Indeed, Credit Karma is pretty awesome, but a few people had questions around the ‘VantageScore’ component that is an added bonus within your account. I had wondered what a VantageScore is myself, so I did a little research and thought I’d share what I found out.
Let’s first go to the source. According to the official VantageScore website, “Created by America’s three major credit reporting companies, VantageScore’s highly predictive model uses an innovative, patent-pending scoring methodology to provide lenders with a consistent interpretation of consumer credit files across all three major credit reporting companies and the ability to score a broad population. This means lenders can help more creditworthy borrowers, and millions of Americans who use credit infrequently can be accurately scored.”
OK, that was a lot of business speak, but here’s the reality: VantageScore was put together by the three credit bureaus – Experian, TransUnion, and Equifax in 2006 in order to compete with the Fair Isaac Corp. Fair Isaac models the FICO score, which had come to dominate the market as the preferred score used by lenders when issuing credit. VantageScore is FICO’s competition. The VantageScore consortium wants a piece of that pie.
Regardless of motives, more lenders are increasingly using VantageScore to rate your credit. It’s to your benefit to know what a good score is and how you are rated so that you can shop around and improve your VantageScore.
What is a Good VantageScore?
Whereas the FICO scale runs from 300 to 850, VantageScore starts at 501 and runs to 990. And how good your VantageScore is falls into the following categories:
- 901-990 = “A” credit = Super Prime
- 801-900 = “B” credit = Prime Plus
- 701-800 = “C” credit = Prime
- 601-700 = “D” credit = Non-Prime
- 501-600 = “F” credit = High Risk
Remind you of grade school a bit?
You can see your score in Credit Karma and how it ranks nationwide. You can see a VantageScore range and national distribution. Here’s a screen shot.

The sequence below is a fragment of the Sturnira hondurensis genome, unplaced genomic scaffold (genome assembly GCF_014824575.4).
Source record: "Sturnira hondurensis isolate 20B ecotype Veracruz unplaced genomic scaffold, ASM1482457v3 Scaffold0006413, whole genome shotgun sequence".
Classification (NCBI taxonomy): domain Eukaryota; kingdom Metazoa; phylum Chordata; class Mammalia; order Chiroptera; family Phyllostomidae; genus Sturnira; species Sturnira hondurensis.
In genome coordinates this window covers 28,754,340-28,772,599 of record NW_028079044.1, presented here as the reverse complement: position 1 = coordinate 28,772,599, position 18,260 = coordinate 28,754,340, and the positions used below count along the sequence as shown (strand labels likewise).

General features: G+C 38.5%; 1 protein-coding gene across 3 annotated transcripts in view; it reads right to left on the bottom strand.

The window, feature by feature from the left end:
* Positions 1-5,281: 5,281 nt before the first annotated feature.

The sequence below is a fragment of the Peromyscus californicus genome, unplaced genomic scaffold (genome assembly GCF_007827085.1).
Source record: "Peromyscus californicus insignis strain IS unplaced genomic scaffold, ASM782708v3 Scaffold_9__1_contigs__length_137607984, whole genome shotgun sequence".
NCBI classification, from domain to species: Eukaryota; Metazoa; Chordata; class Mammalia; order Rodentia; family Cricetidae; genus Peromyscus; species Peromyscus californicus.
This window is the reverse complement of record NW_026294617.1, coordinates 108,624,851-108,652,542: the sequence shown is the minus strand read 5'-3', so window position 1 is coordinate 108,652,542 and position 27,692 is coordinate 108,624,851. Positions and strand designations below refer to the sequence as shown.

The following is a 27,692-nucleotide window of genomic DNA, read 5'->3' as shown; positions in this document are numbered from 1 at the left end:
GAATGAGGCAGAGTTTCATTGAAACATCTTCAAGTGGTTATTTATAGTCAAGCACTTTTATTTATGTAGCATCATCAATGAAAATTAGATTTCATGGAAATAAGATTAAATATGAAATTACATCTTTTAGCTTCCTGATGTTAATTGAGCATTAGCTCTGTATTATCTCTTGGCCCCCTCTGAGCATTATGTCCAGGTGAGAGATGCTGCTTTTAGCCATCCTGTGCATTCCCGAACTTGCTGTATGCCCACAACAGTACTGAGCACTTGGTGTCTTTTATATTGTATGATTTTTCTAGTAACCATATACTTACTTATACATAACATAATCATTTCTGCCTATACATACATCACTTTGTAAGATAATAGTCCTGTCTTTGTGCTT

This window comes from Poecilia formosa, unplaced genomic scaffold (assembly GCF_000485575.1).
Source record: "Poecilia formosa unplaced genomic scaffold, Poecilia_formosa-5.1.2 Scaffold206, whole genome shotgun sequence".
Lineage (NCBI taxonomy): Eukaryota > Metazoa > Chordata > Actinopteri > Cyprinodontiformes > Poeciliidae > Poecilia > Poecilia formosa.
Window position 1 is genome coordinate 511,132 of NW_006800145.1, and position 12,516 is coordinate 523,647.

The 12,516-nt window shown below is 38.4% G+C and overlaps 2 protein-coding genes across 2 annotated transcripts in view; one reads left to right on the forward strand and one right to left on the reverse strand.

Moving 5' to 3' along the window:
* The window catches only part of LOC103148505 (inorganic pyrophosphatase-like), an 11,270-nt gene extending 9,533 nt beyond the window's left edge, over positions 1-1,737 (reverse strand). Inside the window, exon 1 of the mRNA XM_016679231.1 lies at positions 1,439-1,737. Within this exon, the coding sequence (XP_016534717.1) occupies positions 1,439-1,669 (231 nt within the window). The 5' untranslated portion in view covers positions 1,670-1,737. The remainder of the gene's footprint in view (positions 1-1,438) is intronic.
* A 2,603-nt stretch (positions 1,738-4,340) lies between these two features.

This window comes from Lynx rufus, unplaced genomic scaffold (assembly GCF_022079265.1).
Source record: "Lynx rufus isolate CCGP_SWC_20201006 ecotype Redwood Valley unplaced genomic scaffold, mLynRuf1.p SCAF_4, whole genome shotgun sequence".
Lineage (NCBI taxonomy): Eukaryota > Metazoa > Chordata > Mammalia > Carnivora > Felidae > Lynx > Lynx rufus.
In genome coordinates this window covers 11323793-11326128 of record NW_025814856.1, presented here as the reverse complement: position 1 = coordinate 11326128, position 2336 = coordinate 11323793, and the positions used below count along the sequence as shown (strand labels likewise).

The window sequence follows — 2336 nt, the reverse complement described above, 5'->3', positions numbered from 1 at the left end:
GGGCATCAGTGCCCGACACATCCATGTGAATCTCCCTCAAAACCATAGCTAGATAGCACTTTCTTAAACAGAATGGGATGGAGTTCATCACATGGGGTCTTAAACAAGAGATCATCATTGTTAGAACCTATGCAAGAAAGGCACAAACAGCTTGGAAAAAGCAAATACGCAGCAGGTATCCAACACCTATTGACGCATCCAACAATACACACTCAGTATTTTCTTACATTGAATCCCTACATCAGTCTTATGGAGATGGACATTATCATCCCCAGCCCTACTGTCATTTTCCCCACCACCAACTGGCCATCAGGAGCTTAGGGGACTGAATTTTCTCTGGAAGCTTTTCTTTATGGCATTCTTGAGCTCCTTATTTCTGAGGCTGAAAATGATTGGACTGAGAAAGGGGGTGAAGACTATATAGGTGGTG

What Factors Into your VantageScore?
VantageScore is a predictive modeling tool and recently “upgraded” to VantageScore 2.0 (mmm…. software analogy).
VantageScore factors the following into your score.
- Payment History: Have you consistently paid your accounts in a timely manner?
- Credit utilization ratio: How much of the total credit available to you are currently using?
- Balances: What is the total of your current and delinquent account balances?
- Depth of Credit: How long is your credit history and is there a varied mix of credit types?
- Recent Credit: How many recently opened credit accounts and credit inquiries do you have?
- Available Credit: What is the total amount of credit that you currently have access to?
Specifically, they are factored via the following breakdown:
Why Does VantageScore Matter?
When you go to apply for credit your lender is going to look at your credit score. Your FICO score was the primary method that most lenders used for a long time.
Exact VantageScore market share versus FICO is not known, but according to VantageScore in May of last year, “four of the top five lending institutions and eight of the top 25 financial institutions are using VantageScore.” If that’s true, they’ve come a long way since 2006.
VantageScore currently claims to service:
- 4 of the top 5 financial institutions
- 5 of the top 5 credit card issuers
- 2 of the top 5 auto lenders
The bottom line is the only score that matters is the one your lender is using. If it’s FICO, then you should worry about your FICO score. If it’s VantageScore, then worry about that. If it’s one of the individual credit bureaus – then worry about that one. Ask every company you apply for credit from which score they use.
It’s also why it pays to shop around for the best rate. If one lender is using FICO and another VantageScore and you have a better FICO rating, for example, you might get a better rate offer from the lender that uses FICO.
Credit Karma offers you a TransUnion and VantageScore for free. The others, you’ll have to pay for. Don’t do it unless you have to and go only through the official websites if you do.
- Have you borrowed from a lender that uses VantageScore?
- Did you find a difference in how you were rated between FICO and VantageScore?
- Did you shop around based on whether your lender used FICO or VantageScore?